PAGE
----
Postsecondary Trends Threaten Workforce Needs
Fact Book Documents Challenges to Education Attainment Goals
Postsecondary attainment continues a slow climb in the South,
according to the 2019 Fact Book on Higher
Population and college enrollment trends are beginning to slow at a time when advancing technology and artificial intelligence are shifting the workplace to demand higher-level skills. And affordability remains a stubborn challenge to students and families and to states trying raise state education attainment levels to grow their economies.
“Within the next 10 years, SREB states face serious challenges in meeting workforce needs,” said SREB President Stephen L. Pruitt. “K-12 and postsecondary education will need to combine efforts to prepare more people for middle-skills jobs as well as high-skill ones.”
Enrollment: College enrollment declined 3%
in the SREB region and 5% nationally from 2012 to 2017.
Enrollment dropped in 14 of the 16 SREB states.
Enrollment at four-year institutions was almost flat nationwide and grew only about 2% in the SREB region. Two-year college enrollment dropped 11% nationwide and 10% in the SREB region
“The drop at two-year colleges is troubling, because they enroll more of the non-traditional-age students returning to complete credentials or to learn new skills as lower-skill jobs disappear,” said Susan Campbell-Lounsbury, SREB director of education data services and author of the Fact Book.
Attainment: Among adults 25 to 64 years
old, 39% held an associate degree or higher in 2017, up from 36%
in 2012 but lower than the 2017 national average of 42%.
The population pipeline: K-12 enrollment in the SREB region is still growing faster than the national average, and high school graduation rates are up. But by the early 2030s, the South will experience a slowdown in school and college enrollments.
Affordability: In-state costs at public four-year institutions increased 4% from 2016-17 to 2017-18 in the SREB region and 2% nationally. Pell Grant dollars to students dropped nearly 6% in the region, and the number of Pell Grant recipients dropped 18%. The South led other regions in state scholarships and grants, at 43% of the nation’s total.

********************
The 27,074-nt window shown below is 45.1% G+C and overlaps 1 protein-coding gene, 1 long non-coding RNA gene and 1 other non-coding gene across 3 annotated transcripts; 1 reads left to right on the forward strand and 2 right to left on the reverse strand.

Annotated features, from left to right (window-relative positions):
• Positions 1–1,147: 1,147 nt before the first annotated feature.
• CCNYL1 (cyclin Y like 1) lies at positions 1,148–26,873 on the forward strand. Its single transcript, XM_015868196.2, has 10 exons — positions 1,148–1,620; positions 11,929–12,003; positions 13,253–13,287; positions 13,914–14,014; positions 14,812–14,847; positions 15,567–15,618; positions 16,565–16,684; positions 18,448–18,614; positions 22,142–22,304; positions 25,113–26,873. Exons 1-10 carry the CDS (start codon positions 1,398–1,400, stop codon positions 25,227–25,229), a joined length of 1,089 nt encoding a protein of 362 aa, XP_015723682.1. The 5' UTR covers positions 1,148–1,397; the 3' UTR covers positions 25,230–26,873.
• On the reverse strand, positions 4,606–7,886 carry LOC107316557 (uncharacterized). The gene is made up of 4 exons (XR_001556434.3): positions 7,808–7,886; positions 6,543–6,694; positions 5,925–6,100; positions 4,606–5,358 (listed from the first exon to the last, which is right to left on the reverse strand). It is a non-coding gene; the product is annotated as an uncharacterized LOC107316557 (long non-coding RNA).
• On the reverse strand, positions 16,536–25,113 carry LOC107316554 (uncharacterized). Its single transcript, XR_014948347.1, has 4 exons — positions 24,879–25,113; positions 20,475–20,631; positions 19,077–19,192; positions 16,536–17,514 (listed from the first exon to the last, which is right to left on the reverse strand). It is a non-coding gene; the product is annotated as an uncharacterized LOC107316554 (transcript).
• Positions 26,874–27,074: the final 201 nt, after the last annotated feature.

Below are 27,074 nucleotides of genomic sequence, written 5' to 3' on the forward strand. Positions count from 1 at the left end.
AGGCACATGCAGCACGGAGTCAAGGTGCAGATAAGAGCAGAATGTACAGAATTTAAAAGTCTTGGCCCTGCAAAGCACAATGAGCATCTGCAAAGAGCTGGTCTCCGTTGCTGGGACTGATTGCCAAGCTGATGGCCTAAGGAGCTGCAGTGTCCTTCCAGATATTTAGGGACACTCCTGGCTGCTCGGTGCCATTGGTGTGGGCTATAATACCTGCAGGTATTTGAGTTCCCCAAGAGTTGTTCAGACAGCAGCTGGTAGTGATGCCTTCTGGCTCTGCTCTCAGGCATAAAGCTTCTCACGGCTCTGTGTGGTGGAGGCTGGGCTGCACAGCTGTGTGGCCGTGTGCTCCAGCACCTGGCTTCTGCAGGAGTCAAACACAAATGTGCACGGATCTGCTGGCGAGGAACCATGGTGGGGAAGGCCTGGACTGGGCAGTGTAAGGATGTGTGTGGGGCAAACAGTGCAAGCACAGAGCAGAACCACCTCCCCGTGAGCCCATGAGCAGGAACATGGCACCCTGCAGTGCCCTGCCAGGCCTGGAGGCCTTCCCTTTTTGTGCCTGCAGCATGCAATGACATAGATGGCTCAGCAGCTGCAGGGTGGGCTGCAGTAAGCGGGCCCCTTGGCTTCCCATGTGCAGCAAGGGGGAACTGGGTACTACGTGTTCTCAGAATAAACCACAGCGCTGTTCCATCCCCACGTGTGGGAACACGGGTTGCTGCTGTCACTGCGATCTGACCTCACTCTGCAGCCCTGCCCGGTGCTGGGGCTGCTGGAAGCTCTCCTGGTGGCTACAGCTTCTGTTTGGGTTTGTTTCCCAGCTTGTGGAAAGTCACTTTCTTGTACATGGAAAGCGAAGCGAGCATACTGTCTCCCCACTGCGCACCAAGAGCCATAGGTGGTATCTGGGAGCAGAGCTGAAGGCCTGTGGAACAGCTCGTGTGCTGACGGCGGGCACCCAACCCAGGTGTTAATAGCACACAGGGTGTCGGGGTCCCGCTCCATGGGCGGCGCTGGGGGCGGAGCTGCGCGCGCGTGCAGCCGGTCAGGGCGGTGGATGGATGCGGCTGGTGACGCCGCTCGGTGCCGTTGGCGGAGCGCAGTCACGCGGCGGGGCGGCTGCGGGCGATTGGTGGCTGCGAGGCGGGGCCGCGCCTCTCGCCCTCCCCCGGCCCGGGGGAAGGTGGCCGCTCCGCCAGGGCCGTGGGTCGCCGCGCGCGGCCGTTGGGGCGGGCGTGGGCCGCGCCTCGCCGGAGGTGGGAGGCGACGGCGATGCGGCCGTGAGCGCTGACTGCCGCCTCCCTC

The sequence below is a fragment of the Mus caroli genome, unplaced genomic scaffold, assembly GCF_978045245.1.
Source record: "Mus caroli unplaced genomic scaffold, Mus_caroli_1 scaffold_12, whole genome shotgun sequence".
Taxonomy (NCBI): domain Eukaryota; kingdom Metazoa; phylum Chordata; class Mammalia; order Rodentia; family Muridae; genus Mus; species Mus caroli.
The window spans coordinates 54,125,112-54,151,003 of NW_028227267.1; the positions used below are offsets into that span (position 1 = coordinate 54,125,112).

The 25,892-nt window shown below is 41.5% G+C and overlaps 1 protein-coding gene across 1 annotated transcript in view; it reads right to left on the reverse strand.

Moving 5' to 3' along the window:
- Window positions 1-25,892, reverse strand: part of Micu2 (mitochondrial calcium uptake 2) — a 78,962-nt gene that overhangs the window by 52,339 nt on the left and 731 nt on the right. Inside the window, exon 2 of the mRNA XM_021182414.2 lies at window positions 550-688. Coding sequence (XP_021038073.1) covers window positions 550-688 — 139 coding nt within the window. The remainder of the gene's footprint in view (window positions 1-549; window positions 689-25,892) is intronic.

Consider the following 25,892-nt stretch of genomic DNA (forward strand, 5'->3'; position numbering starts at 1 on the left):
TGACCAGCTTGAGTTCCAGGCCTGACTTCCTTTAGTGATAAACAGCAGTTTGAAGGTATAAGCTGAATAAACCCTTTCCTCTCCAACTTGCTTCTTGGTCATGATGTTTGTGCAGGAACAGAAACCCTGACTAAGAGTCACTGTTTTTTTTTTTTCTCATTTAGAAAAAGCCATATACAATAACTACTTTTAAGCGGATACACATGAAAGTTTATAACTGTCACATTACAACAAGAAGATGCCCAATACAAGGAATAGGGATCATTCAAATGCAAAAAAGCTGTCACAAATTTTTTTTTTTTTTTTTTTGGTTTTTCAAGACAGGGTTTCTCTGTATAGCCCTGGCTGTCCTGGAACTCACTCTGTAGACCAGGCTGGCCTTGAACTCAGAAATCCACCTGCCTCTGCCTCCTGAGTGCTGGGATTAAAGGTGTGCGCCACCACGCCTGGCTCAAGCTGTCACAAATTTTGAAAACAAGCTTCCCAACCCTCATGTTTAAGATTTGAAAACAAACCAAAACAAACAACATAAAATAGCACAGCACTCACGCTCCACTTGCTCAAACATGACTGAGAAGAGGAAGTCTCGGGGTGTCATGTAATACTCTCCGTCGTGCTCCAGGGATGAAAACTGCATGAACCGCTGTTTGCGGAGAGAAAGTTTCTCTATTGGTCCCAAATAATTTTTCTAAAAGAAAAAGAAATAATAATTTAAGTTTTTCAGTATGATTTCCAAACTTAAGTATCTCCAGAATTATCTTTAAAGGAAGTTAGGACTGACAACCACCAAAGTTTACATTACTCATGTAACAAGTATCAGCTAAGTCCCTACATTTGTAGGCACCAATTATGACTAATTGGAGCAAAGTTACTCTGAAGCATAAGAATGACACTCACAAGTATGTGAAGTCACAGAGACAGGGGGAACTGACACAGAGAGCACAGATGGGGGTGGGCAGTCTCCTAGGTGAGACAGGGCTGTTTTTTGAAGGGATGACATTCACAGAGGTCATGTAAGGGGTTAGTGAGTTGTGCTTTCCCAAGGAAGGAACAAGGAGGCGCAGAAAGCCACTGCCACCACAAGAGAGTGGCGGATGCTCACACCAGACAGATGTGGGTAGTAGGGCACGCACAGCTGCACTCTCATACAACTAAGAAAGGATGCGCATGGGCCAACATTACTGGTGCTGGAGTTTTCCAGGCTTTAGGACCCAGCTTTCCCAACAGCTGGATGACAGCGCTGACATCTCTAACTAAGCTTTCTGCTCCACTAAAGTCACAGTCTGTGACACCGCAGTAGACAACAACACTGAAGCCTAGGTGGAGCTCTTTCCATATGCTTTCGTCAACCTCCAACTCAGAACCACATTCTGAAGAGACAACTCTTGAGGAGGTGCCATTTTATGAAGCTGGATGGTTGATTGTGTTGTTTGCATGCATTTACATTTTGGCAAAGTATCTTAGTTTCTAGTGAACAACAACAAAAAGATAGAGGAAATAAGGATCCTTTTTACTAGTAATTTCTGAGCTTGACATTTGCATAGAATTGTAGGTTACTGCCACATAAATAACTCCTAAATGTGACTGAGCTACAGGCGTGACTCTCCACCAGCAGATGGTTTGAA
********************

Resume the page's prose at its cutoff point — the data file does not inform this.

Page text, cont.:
Dual enrollment is growing in the Southern region. From 2014-15 to 2016-17, the percentage of college graduates who had taken college courses while in high school increased in 10 of the 12 SREB states that report this information.
About the Fact Book
Since 1956, the SREB Fact Book on Higher Education has chronicled progress in the South as states raised their education attainment levels year after year. Accurate data and comparisons allow state and institution leaders to track progress, understand trends, and guide their efforts to meet goals for postsecondary attainment.
For all 50 states and the District of Columbia, the Fact Book covers:
- Population and economic trends that drive education
- Enrollment and graduation by type of college and degree
- Tuition and fees
- State and federal financial aid
- Faculty salaries
- College revenues and expenditures
- State and federal funding for higher education
Find Fact Book essays, spreadsheets and charts, plus individual Featured Facts booklets for the 16 SREB states, at SREB.org/FactBook. Fact Book tables are updated continually online.
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Media Contact: Beth Day, (404) 879-5544
A nonprofit, nonpartisan interstate compact, SREB was created in 1948 by Southern governors and legislators who recognized the link between education and economic vitality. SREB states are Alabama, Arkansas, Delaware, Florida, Georgia, Kentucky, Louisiana, Maryland, Mississippi, North Carolina, Oklahoma, South Carolina, Tennessee, Texas, Virginia and West Virginia.